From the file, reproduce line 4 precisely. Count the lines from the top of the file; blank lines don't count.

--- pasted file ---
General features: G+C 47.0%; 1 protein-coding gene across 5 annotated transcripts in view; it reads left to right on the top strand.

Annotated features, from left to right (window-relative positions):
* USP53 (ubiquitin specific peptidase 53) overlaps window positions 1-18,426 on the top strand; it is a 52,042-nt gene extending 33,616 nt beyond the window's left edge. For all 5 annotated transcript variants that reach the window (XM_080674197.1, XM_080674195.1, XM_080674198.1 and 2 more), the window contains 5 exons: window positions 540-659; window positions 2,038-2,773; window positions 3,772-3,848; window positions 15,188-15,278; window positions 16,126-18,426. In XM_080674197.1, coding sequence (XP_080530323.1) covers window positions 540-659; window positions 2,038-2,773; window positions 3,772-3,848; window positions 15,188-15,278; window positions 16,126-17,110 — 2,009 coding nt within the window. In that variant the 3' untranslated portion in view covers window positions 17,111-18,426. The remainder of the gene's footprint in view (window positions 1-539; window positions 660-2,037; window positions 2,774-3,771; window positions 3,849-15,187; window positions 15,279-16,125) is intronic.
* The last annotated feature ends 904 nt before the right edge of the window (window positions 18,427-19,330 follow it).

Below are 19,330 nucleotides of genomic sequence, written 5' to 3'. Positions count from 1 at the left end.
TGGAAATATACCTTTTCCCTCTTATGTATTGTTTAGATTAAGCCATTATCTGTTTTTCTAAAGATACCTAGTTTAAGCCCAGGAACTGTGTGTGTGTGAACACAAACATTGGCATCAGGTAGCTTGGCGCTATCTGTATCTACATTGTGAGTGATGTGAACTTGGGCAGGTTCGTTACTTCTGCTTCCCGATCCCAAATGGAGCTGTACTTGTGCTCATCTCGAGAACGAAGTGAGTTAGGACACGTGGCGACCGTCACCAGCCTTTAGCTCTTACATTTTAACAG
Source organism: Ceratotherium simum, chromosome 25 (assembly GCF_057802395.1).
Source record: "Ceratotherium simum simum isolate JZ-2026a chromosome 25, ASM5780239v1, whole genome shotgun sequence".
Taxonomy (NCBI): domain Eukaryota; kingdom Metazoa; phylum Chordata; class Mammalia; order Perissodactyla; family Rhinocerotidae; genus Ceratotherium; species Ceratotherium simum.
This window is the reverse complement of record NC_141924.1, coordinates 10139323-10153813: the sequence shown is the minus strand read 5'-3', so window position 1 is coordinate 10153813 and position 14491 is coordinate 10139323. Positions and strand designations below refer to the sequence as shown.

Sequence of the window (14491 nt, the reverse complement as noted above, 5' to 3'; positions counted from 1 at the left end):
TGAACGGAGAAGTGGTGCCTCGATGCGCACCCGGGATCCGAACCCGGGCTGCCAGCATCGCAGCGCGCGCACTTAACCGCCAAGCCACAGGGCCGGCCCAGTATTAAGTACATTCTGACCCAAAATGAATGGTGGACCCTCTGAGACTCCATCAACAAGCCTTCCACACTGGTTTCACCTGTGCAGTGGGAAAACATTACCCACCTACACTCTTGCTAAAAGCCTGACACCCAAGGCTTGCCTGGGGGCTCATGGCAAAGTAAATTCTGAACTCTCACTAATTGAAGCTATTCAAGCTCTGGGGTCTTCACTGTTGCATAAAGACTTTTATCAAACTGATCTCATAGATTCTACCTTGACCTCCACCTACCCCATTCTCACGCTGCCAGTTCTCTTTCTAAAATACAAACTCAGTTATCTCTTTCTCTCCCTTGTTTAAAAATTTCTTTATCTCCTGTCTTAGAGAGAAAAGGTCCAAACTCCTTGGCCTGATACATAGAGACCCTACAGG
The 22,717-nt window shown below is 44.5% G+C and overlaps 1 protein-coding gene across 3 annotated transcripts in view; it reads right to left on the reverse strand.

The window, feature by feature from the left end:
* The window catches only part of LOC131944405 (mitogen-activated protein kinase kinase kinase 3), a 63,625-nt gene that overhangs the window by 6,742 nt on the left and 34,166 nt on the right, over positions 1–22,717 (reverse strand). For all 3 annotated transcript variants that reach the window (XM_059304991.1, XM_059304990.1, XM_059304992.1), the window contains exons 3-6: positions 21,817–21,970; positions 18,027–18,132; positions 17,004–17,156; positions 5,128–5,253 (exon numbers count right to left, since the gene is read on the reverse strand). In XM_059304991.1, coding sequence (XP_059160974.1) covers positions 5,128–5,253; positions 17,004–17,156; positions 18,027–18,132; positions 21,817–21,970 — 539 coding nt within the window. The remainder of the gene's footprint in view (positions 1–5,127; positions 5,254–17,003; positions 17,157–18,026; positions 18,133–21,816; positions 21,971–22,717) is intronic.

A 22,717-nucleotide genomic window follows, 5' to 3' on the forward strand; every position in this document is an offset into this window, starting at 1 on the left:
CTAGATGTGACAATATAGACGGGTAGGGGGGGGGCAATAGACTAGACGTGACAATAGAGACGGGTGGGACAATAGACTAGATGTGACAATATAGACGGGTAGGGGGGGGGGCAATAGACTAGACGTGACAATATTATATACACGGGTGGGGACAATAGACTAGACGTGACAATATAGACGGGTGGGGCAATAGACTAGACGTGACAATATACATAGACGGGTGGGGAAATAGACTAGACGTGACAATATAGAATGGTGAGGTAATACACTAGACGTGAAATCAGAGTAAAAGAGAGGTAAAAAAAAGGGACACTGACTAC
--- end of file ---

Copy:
* The last annotated feature ends 904 nt before the right edge of the window (window positions 18,427-19,330 follow it).